There are multiple story arcs for the NPCs, a number of which are touching and emotional; there is just so much to uncover here.
Stardew Valley is one of those games that you can just pour all of your time into, and it’s easily done. On the other hand though, it’s a game that you can just pick up and play for half an hour. A day in the game takes anywhere between 10 and 20 minutes in our time and each day is another opportunity to forage, farm and mine for resources. I love that my day-to-day tasks are always different. One day I’ll focus on fishing, another day I’ll be sure to give a birthday gift to one of the many residents. No two days are the same!
I am currently around 18 hours in and I haven’t even scratched the surface of all there is to do. My wife on the other hand, she is currently halfway through her third year and approaching approximately 70 hours gameplay. She hasn’t yet explored and discovered everything that is available.
The fact that there is no main quest per se doesn’t detract from the game’s playability. There are multiple mini stories, quests, secrets and tasks to keep you busy.
Alongside of this, there have been patches that have added content such as the ability to divorce your spouse, remove your children and additional characters have been added into the fray.
The controls for the PS4 edition of Stardew Valley are good for the most part and are easy to pick up.
My only gripe was with the controls for fishing, which is challenging at first. The idea here is too make sure the fish stays within the boundary of a green bar which you control. To move the bar, you tap, hold and release a button in order to respond to the direction the fish is moving in. This is fine in principle, but took a little while to get to grips with. It’s nothing that can’t be solved by sucking it up and spending some time practicing, but both my wife and I became reluctant and frustrated with it for a while and neglected this skill line initially.
The better you get at fishing, the easier it gets and when you do actually start to level up this skill, you are given better facilities in which to catch fish with, therefore removing the frustrating aspect of the challenge. Now I actually enjoy the fishing aspect of the game and it often becomes a vital part of my day-to-day duties in Stardew Valley.
Stardew Valley is visually stunning, making use of a wide and vibrant colour palette which compliments uniquely designed and recognisable 16-bit character sprites and environments and changes throughout the seasons. Fall is sombre, winter feels cold thanks to the use of a cooler colour palette rich with blues, whites, greys and dotted with seasonal imagery in the shape of candy canes and fairy lights. Each season accurately represents the ever changing environment we live in.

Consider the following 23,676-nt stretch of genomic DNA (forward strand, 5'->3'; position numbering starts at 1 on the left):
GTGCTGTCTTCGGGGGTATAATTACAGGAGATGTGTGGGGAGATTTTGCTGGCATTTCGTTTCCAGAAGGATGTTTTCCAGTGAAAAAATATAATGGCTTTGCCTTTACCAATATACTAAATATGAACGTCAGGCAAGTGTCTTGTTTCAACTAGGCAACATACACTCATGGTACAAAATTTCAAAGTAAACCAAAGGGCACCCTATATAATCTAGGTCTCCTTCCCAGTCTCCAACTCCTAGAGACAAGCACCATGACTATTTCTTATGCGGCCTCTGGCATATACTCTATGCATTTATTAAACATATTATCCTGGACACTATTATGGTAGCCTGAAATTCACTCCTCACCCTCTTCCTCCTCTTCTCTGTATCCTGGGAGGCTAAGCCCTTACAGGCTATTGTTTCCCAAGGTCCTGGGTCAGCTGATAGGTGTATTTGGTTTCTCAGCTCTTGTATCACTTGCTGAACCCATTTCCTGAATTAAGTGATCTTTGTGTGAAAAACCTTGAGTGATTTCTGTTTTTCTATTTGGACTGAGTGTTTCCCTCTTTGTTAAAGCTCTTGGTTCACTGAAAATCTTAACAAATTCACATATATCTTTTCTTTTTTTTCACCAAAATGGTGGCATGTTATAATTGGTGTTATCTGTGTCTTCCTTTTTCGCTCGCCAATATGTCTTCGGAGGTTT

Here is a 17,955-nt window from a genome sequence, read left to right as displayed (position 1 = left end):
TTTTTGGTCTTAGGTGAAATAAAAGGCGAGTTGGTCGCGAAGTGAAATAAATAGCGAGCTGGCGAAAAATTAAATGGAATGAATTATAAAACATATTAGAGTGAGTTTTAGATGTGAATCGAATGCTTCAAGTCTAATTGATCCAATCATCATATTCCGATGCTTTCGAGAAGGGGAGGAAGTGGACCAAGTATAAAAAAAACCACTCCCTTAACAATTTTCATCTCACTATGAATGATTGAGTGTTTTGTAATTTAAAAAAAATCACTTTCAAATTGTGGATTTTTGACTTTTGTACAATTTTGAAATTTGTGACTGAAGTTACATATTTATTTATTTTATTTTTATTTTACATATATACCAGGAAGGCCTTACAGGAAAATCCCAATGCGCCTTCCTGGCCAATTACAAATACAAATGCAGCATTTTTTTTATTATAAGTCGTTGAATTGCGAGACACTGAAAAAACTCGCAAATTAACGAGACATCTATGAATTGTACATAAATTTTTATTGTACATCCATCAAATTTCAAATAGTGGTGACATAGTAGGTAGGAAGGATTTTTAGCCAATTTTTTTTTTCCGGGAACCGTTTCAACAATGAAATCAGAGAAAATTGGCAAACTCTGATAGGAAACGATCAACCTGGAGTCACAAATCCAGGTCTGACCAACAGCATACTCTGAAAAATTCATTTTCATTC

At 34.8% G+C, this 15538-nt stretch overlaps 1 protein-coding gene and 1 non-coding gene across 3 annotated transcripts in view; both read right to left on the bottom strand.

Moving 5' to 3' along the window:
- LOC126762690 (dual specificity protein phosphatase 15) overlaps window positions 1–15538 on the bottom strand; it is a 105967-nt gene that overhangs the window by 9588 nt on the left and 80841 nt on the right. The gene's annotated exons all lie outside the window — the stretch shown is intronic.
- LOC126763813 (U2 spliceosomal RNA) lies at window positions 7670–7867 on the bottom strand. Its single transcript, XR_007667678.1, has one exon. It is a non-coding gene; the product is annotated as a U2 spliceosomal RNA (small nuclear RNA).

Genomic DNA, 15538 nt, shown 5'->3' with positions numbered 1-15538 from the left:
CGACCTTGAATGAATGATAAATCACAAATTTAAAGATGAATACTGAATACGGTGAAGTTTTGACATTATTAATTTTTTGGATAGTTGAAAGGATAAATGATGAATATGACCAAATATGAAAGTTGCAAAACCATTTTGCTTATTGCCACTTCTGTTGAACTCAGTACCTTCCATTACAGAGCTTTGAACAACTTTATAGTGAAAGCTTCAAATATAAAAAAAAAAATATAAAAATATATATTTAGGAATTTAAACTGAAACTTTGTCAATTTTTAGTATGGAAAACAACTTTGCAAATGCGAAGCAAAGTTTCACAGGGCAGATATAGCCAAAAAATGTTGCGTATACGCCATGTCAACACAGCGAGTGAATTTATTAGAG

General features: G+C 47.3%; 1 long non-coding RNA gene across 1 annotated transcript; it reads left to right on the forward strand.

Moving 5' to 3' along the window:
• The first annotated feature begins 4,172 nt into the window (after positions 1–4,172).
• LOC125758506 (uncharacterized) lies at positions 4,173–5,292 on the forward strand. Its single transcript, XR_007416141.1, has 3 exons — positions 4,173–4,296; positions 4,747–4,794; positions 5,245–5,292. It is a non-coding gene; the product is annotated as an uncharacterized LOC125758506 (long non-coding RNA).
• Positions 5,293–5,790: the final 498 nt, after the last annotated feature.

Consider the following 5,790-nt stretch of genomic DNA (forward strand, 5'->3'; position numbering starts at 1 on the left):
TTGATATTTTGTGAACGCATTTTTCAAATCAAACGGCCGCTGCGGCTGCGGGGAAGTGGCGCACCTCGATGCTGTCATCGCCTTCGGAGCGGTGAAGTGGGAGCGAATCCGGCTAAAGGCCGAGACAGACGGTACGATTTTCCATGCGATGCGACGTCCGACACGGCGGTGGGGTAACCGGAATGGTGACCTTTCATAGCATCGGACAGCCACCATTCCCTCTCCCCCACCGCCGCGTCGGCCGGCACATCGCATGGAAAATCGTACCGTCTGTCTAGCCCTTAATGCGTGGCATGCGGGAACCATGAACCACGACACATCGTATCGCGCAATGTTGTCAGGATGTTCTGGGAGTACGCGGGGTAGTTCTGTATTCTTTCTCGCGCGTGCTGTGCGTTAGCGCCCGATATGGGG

Stardew Valley features a rich and gorgeous soundtrack which showcases different themes for each of the seasons, environments and situations you are presented with. The tones that have been used resound with the player and provoke emotions; summer uses an upbeat and bright soundtrack which mirrors the season and it’s vibrancy and warmth. Exploring the mines offers an empty and dissonant soundtrack; again, mirroring the environment and creating a feeling suspense for the player. The developer has clearly put a lot of thought into the sound design here and it compliments the visuals flawlessly.
The collector's edition comes complete with soundtrack on CD as well as a map of the valley.
The replayability here is fantastic, there are many different experiences a player could have as well as a huge variety of things to keep you busy in-game, it’s no difficult task to sink 100+ hours into Stardew Valley. Each playthrough will be different, maybe you want to be a lone wolf, focus all of your efforts into your farm and not integrate with the many inhabitants. On the other hand, you could sell-out to a corporate company, what effect will that have on the valley? Maybe you decide you want to be a socialite and live in the pockets of all of your neighbours, what happens to your farm?
I’ll leave that to you to decide.
You can pick up Stardew Valley at many retailers, I’ve listed some below:
- PS4: $19.99
- Xbox One: $19.99
- PS4: £14.85
- Xbox One: £20.00
- PC/Mac/Steam: £10.99
Playstation Store UK:
- PS Store: £11.99
To wrap up, Stardew Valley offers a rich and diverse experience to the player which is easy on the eyes and the ears. The game provides an experience that can be as deep as is desired and really can be enjoyed by anyone. Don’t just take my word for it though, pick it up and set out on an adventure of your own!